I barely used Adobe Premiere Pro during a 3 year period when I was deep into visual effects compositing, opting for more VFX focused programs like Nuke, After Effects, Softimage and Maya.
Luckily at the time, the software had a one-time buy option, but that is not true anymore.
Premiere Pro is now called Adobe Premiere Pro CC and the “CC” stands for “Creative Cloud”. You get a subscription to Adobe’s storage cloud with your Premiere Pro subscription, which is handy if you are always on the go or working with a team.
If you are not, it is a rather expensive way to store video in the cloud, especially if you are like me and put the software down for months at a time.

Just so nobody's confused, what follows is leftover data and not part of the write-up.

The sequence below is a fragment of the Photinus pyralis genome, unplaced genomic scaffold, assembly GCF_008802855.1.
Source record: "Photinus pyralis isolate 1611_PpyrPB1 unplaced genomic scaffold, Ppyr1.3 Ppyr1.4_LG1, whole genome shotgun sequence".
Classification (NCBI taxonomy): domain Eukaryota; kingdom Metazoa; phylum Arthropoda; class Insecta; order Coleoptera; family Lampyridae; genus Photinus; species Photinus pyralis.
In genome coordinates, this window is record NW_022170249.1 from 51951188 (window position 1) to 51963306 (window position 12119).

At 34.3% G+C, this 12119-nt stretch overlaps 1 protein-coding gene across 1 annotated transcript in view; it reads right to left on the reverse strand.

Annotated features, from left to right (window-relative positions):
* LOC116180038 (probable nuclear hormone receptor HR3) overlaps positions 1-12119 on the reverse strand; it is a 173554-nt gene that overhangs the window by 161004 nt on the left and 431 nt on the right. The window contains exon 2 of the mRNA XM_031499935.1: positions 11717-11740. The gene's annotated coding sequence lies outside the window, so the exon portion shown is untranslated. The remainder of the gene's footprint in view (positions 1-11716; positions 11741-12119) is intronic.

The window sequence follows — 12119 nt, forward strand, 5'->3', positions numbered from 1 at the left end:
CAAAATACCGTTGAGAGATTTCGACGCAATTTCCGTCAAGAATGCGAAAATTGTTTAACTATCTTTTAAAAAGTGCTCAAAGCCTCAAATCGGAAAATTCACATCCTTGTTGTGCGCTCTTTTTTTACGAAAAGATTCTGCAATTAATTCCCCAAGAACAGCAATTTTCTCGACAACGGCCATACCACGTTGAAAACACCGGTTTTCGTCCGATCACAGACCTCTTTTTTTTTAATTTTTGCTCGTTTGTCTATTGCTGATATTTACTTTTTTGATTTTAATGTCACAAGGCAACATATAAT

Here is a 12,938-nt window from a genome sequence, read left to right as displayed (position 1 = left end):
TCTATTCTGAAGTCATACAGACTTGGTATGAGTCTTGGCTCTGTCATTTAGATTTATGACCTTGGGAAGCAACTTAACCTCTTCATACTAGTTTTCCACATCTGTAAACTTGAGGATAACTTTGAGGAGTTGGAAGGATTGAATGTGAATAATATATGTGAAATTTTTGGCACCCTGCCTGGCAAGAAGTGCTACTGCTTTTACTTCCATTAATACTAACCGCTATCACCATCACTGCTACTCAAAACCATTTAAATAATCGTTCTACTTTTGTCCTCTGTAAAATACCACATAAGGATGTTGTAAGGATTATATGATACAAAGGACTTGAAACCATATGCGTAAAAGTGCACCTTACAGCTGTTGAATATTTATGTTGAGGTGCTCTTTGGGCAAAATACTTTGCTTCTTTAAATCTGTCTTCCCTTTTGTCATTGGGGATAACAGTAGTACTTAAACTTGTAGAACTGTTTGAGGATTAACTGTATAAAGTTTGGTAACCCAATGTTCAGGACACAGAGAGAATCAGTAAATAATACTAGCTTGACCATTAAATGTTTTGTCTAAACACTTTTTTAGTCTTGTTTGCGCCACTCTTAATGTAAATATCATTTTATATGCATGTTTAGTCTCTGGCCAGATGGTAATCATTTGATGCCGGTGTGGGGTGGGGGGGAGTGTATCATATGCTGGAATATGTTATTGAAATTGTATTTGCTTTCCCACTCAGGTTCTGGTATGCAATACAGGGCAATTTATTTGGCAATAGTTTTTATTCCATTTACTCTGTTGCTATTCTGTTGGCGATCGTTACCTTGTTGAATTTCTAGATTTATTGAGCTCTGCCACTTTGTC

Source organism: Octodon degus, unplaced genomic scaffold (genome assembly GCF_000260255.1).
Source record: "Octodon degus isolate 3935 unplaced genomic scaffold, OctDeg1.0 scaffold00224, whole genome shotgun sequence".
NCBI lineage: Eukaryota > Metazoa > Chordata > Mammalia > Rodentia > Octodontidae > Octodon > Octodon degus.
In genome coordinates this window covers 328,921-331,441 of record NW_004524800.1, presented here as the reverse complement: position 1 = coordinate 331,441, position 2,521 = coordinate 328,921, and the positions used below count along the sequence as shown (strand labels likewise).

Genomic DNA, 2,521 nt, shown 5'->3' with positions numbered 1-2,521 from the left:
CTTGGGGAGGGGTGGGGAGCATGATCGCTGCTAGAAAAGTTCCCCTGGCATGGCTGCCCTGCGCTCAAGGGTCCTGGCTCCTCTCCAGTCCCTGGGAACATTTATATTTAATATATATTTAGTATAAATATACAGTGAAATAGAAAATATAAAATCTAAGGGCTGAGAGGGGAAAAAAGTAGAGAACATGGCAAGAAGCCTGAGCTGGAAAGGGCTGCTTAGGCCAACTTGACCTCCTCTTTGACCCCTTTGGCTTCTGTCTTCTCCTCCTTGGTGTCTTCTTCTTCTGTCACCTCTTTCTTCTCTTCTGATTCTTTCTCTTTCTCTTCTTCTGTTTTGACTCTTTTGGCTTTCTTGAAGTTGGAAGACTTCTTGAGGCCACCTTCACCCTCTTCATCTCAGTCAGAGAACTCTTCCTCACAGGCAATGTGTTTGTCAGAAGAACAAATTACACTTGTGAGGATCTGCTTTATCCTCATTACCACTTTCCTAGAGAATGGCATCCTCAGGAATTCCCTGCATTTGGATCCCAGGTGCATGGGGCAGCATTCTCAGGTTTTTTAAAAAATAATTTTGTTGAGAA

And then, if you need to access a clip 6 months after you have let your subscription lag, you have to reinstitute your subscription just to access that clip. It is frustrating.
I know it sounds like I am slagging the Adobe Creative Cloud and I suppose I am.
“Then why do you recommend it?” you ask.
This is a post about my favorite and most highly recommended video editing software and despite the subscription frustration, this is still my favorite editor. This is still the editor that I work fastest in and that is the most flexible (yet clear) when loading footage and exporting the edit, two areas that can get tricky, even when the editor (me) knows what she is doing. And for beginners, it is relatively easy but still a huge leap in flexibility from the other editors out there that are free or lower cost.
Adobe Premiere Elements